Up to 5,000 Ryanair passengers have flights cancelled by first pilots' strike

Getty Images Ryanair strikes Ryanair use over 350 pilots at its three Irish bases Dublin Cork and Shannon

Ryanair is expected to notify passengers of any disruption to its flights later today if the Irish pilots' union rejects the airline's last ditch attempt to avert strike action on Thursday.

Cabin crew in Italy will go on strike for 24-hours on 25 July, while crew in Spain, Portugal and Belgium will strike for 48 hours on 25-26 July.

Ryanair said that it will inform the customers likely to be affected by the planned strike through email and text messages by Tuesday, indicating that the airline is prepared for the worst scenario if no talks or agreements before Thursday.

Ryanair said customers on these routes could transfer "readily" to other flights.

The offer was made in a letter sent by Ryanair's Chief People Officer Eddie Wilson to Angela Kirk, Natonal Secretary of Forsa, a parent trade union of Irish Air Line Pilots' Association (IALPA) with which some of Ryanair's pilots who have threatened to strike are members. Ryanair says it invited IALPA to meet at its headquarters in Swords, north Dublin, on 20 separate occasions since January but it has repeatedly turned down the invitation, requesting a neutral venue for which it is even prepared to pay.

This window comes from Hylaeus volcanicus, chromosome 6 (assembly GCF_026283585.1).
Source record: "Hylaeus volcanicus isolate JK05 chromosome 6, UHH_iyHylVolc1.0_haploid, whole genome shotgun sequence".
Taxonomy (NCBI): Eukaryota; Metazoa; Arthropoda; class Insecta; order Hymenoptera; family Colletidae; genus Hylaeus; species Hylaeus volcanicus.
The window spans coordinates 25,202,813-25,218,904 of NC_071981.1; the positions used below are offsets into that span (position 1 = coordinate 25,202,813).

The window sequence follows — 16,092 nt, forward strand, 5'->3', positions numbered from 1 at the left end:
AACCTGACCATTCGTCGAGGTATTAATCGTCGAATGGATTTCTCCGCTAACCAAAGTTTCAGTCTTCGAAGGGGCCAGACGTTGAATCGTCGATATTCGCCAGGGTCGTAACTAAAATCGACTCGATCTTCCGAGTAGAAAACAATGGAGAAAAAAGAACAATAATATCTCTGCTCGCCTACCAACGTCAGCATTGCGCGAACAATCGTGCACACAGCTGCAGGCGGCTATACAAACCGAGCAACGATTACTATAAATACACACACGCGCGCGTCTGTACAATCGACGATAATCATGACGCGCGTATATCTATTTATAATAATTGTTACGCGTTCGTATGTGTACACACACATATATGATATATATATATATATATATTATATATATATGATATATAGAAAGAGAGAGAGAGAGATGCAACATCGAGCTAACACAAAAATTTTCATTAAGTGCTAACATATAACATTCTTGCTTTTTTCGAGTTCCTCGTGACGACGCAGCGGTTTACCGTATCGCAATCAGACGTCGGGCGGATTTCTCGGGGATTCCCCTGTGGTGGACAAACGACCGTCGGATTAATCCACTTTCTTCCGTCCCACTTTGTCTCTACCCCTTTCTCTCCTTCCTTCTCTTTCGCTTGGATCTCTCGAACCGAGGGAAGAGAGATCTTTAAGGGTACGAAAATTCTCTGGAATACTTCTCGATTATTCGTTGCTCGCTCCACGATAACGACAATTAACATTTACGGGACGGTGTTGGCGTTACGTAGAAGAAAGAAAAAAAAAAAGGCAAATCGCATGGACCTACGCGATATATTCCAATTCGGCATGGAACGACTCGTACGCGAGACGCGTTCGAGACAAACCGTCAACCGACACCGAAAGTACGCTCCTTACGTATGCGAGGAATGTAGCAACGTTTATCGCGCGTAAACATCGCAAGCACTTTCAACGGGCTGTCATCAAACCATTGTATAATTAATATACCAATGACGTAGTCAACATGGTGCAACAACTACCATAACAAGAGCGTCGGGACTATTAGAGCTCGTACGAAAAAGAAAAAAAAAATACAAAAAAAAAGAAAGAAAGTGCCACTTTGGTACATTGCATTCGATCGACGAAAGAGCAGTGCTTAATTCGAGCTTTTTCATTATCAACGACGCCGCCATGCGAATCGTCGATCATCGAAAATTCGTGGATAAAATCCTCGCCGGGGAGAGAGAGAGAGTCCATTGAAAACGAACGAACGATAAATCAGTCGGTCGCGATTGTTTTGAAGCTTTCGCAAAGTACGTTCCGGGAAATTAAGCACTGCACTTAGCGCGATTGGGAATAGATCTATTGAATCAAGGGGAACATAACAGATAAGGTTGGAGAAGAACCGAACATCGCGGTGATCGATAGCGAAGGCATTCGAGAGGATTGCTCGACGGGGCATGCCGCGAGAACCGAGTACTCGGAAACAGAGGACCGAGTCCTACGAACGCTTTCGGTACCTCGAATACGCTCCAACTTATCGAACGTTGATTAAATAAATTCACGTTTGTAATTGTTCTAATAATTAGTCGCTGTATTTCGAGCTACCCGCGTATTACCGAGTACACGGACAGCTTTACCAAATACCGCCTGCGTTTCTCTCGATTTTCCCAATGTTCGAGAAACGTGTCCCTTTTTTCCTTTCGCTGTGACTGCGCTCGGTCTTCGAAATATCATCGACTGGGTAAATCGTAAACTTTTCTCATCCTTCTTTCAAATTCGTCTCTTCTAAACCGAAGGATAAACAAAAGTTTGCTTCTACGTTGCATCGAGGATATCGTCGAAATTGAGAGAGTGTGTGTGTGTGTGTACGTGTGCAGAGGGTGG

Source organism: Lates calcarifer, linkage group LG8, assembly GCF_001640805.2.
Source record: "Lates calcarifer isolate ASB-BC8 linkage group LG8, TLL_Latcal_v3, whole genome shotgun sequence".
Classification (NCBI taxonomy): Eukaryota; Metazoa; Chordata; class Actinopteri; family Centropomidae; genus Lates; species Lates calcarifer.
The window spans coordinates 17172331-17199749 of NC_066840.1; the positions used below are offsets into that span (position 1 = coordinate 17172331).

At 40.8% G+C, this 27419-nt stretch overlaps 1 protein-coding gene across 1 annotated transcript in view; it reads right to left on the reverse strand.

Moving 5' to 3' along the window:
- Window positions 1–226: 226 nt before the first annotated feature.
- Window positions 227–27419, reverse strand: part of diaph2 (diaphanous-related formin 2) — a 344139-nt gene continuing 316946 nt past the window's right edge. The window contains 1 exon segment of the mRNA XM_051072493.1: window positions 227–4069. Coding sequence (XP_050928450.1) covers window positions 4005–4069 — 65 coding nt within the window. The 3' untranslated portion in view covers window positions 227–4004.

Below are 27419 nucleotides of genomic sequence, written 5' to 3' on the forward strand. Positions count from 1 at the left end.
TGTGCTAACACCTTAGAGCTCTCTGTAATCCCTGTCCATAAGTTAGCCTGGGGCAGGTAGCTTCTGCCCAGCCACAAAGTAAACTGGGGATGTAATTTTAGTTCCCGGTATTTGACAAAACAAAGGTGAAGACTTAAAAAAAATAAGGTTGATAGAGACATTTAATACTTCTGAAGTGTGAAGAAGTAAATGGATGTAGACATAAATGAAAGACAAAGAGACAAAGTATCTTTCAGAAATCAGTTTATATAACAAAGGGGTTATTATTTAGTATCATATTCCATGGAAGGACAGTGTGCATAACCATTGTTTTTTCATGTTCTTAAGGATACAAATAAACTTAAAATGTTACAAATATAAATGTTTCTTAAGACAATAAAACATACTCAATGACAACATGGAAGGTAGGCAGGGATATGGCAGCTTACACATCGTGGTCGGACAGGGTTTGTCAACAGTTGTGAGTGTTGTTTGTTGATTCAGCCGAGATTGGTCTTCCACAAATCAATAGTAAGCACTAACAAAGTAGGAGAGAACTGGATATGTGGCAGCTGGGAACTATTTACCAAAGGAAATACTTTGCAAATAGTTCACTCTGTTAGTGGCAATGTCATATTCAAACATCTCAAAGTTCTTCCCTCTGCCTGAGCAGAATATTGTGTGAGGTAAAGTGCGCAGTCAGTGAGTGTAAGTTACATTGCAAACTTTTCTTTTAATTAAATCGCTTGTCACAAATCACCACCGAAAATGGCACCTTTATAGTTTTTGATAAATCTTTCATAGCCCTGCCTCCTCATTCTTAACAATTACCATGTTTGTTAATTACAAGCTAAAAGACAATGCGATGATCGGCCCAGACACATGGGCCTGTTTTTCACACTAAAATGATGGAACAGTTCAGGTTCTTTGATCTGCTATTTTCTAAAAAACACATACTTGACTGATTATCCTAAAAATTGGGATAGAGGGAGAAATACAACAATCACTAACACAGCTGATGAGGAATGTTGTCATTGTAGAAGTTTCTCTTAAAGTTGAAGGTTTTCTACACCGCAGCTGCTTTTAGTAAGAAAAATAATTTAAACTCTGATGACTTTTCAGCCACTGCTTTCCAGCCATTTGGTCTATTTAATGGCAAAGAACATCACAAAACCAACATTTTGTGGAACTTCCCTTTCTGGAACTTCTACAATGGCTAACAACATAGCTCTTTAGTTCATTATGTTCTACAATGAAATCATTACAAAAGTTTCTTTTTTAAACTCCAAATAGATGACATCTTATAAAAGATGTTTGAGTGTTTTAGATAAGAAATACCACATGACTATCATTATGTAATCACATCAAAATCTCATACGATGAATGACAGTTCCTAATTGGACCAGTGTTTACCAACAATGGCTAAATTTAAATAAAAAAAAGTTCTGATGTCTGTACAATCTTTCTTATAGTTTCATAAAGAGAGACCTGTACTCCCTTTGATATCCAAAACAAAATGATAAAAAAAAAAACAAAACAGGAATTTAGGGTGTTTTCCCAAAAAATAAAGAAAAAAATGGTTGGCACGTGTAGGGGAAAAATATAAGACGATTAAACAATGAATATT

Pilots will strike for 24 hours on Thursday. In total, 30 of Ryanair's 290 flights will be cancelled on Thursday.

This week's pilot strike is the first wave of industrial action to hit the low-priced carrier as the summer holiday season expands across the continent.

Ryanair added that further industrial action is a possibility and accused pilots from rival airlines of encouraging the strikes.

Ryanair has said it has asked the union to its offices 18 times to no avail.

Ryanair passengers also had to contend with delays on Sunday and today, with the airline blaming staff shortages at traffic control (ATC) across Europe.

Spanish union Sitcpla representative, Monique Duthiers: "They (Ryanair) are using their transnational nature or the Irish law at (their) convenience".

You can find out the full details here.



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